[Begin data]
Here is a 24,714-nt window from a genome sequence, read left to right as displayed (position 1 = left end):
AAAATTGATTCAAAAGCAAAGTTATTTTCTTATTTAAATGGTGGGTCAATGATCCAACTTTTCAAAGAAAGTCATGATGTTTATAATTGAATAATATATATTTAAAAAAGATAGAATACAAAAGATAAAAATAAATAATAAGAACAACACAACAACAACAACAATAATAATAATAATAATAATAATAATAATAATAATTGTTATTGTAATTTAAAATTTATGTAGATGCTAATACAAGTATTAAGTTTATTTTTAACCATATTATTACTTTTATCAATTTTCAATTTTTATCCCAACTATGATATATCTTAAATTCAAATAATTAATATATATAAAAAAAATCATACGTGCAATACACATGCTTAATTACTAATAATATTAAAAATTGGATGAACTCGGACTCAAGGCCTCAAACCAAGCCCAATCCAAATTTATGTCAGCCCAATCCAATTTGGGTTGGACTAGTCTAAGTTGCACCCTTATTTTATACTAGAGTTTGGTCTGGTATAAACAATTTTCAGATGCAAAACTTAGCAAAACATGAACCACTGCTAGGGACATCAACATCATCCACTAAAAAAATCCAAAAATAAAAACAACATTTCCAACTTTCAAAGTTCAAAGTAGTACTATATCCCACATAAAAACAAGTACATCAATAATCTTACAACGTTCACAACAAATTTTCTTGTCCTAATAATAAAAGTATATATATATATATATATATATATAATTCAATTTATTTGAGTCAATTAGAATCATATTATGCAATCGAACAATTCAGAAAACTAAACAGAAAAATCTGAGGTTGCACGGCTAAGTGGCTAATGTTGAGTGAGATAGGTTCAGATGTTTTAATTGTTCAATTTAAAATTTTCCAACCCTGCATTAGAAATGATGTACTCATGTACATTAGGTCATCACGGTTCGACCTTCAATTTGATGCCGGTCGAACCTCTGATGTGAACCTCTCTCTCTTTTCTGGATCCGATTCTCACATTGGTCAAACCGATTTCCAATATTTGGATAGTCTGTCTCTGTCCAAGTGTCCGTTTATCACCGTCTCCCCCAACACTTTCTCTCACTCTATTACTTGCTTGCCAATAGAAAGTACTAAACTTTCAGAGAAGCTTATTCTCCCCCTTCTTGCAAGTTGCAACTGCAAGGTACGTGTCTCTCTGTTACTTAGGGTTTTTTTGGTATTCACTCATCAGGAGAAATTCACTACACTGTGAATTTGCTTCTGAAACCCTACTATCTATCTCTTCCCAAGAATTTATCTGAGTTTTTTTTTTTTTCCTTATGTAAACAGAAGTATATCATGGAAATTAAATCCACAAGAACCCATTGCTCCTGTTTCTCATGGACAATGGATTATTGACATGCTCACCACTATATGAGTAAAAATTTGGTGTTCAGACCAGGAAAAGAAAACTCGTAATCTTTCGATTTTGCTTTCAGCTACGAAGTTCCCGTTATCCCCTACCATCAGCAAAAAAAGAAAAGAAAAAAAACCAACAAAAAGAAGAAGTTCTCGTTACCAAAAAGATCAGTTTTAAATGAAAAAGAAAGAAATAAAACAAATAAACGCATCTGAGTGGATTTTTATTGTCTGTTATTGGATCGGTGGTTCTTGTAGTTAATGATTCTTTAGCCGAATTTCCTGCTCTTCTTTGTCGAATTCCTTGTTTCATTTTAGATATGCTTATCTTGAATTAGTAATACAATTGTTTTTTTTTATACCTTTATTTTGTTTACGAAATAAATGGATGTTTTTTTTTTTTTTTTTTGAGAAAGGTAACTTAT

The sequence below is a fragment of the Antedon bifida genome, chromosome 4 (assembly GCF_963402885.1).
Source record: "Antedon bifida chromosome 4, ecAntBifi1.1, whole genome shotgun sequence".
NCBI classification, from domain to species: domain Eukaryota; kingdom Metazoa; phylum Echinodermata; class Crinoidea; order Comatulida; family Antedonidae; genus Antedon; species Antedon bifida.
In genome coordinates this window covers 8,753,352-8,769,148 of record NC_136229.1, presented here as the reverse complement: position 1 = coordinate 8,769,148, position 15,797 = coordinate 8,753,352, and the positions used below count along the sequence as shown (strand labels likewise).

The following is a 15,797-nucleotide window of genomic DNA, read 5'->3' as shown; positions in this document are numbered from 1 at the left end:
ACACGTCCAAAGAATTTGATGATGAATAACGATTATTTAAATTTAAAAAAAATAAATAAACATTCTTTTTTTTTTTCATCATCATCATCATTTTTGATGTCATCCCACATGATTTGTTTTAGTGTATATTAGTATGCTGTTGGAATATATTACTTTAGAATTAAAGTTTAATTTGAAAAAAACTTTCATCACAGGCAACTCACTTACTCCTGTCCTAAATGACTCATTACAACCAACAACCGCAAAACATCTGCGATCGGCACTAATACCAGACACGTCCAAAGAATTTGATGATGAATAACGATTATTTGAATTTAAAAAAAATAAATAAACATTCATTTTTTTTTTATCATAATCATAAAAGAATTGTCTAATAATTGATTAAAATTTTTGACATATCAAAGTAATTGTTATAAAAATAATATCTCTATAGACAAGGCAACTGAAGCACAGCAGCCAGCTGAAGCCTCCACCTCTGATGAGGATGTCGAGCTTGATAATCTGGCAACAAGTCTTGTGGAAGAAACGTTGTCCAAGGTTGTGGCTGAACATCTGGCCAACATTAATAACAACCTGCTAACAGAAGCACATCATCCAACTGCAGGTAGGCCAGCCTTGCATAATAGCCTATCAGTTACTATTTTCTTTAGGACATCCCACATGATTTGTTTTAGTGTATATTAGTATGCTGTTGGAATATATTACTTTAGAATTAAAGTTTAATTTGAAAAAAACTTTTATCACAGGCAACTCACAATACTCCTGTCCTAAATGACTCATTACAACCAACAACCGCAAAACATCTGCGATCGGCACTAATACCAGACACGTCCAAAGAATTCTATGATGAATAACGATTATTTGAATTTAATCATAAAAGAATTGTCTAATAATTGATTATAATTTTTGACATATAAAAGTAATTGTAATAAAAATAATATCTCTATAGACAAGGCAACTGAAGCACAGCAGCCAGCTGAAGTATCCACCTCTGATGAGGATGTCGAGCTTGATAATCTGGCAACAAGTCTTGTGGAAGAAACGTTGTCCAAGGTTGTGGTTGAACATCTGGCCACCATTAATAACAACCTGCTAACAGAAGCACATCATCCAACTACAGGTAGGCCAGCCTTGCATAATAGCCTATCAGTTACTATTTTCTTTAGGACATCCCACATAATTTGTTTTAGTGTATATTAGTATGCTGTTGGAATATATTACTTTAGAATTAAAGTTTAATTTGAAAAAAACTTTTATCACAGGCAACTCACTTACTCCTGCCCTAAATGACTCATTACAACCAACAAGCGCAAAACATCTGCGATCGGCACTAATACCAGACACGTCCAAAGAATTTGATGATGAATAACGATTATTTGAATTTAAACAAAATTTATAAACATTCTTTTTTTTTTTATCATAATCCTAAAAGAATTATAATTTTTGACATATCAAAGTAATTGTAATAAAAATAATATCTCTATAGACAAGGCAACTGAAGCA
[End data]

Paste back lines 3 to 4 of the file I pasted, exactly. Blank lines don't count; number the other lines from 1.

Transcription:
The sequence below is a fragment of the Antedon bifida genome, chromosome 4 (assembly GCF_963402885.1).
Source record: "Antedon bifida chromosome 4, ecAntBifi1.1, whole genome shotgun sequence".